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another hit in the Nikon field guide series
on January 4, 2011
The new year (January 2011) is heralding the arrival of numerous photo books for Nikon's newest camera, the D7000. One of the first to arrive is the Nikon D7000 Digital Field Guide by J.D. Thomas. The field guide isn't meant to replace your official Nikon manual (which I find sleep-inducing, at times). However, the field guide is easier to use - maybe it's the photos, layout, color or a combination of these elements. In that regard, I think the author accomplishes his stated goal, "... explaining the camera & its functions... in a way that's easier to understand." It doesn't hurt that the author seems genuinely enthusiastic about the camera.
The book's layout progresses from an overview of the camera's "geography" (knobs, buttons, and screens) to how the camera functions. There's useful info throughout these sections dedicated to focusing, metering, choosing lenses,navigating the menu system and setting up the D7000. There are many "tips" offered. One thing I learned in reading through this section is that I can view most current camera settings on the larger LCD screen by simply pressing the "info" button (lower/right on back of camera).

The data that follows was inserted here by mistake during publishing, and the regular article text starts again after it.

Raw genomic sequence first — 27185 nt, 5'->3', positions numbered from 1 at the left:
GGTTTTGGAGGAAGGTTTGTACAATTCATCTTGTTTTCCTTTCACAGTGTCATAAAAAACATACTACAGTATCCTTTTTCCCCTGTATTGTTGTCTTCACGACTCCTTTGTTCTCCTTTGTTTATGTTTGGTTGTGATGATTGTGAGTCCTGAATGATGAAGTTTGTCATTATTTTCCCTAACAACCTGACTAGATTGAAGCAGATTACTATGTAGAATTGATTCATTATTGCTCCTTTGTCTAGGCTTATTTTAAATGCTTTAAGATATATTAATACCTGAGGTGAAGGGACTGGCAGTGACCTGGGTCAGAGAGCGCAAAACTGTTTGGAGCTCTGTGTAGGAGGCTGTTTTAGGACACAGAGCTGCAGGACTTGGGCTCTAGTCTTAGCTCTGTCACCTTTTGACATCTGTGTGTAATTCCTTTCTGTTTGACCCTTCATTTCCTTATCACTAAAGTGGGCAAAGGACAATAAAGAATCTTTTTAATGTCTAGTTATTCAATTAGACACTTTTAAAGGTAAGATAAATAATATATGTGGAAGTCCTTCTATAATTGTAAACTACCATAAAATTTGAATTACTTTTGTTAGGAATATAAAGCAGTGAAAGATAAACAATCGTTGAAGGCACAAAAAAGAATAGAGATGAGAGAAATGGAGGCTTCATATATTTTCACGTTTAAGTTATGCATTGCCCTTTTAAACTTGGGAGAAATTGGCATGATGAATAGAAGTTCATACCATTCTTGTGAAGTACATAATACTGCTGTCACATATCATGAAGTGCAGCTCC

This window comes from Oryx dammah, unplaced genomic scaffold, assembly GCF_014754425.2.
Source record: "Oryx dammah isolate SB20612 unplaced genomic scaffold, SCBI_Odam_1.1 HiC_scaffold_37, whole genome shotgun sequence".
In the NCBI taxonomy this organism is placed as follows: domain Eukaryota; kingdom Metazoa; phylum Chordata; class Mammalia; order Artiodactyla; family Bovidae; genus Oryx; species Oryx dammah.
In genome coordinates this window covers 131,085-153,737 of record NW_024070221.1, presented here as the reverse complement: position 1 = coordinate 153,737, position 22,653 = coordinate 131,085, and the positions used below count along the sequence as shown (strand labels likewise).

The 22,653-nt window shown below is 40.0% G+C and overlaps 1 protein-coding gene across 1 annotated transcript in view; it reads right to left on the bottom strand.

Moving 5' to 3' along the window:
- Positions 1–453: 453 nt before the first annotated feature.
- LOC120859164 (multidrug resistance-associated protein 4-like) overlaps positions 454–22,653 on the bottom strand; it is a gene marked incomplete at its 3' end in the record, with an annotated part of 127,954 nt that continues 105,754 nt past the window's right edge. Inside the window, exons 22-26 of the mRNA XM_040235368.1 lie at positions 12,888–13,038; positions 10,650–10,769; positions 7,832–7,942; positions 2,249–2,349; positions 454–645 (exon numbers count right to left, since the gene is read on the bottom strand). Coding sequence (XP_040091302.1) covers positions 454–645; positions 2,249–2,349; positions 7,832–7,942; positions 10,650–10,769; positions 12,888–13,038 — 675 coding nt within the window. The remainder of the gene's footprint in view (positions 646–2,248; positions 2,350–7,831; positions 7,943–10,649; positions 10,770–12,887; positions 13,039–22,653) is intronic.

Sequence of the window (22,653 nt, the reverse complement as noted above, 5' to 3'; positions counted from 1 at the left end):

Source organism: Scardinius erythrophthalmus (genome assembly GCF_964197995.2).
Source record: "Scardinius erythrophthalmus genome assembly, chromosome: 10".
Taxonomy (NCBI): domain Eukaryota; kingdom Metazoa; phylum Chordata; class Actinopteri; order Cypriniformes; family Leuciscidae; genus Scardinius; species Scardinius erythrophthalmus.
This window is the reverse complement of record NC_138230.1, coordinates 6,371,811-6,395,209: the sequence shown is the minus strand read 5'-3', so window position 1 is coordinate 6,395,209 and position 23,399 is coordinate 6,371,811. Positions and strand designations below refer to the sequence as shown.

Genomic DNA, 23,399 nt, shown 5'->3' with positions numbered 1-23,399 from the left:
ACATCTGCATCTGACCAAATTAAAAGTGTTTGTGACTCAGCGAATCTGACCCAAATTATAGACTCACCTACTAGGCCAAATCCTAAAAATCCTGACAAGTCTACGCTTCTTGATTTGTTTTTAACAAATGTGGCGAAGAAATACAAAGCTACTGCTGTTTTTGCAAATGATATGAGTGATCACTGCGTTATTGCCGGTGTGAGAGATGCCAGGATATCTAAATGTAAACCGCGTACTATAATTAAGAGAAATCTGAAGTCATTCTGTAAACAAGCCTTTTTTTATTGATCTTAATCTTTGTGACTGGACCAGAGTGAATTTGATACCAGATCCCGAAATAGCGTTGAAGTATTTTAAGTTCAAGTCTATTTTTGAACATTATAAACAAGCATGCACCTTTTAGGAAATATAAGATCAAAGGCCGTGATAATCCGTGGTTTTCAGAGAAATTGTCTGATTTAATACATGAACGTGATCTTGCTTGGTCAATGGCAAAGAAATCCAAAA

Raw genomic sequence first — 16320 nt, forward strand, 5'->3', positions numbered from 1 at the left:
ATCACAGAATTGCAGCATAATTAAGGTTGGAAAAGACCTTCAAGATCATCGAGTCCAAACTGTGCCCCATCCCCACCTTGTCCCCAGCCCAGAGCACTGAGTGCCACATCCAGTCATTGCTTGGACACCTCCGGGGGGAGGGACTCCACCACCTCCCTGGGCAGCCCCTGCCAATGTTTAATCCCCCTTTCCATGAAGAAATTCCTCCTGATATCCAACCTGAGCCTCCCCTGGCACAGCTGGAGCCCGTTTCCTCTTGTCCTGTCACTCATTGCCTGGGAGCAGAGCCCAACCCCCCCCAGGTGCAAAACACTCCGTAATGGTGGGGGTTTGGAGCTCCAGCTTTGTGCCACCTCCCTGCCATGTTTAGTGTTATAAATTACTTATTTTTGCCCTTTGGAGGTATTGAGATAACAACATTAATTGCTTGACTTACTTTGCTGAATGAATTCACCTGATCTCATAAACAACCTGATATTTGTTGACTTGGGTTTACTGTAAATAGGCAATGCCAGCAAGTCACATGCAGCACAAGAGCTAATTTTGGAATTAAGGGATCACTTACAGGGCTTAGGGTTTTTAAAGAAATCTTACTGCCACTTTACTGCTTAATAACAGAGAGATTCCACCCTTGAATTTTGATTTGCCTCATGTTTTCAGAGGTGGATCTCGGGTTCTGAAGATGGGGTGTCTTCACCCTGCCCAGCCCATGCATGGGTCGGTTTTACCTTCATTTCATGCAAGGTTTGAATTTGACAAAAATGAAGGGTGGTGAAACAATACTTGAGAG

Another chapter covers the video capabilities in this camera. This is the main reason I purchased the D7000. This section starts with an overview of video-capable DSLRs and then the specifics of recording video on the D7000. Here, I learned the importance of setting the "picture control" and "shooting mode" before starting recording. Also, I now understand the use of the shutter release focusing (pressing ½ ways down-just like with still photography) prior to pressing the video button. Finally, I have a better appreciation of using manual movie settings while recording video.
The second half of the book (chapters 8 through 15) covers specific photo opportunities: action/sports, macro/close-up, nature/landscape, and portraiture/flash. The discussion with example photos, camera settings throughout this section was very useful. The coverage of shooting portraits also provided diagrams of the lighting set-up, which I found helpful.
Finally, there is an extensive index that will help one find a particular subject.
Being a fan of Mr. Thomas's prior Field Guides (I have his Nikon D300 guide) I was eager to get this text. I can recommend it highly; it seems to be a real value (i.e. Lots of info, nearly 300 pages, for a low price compared to other D7000 texts coming out).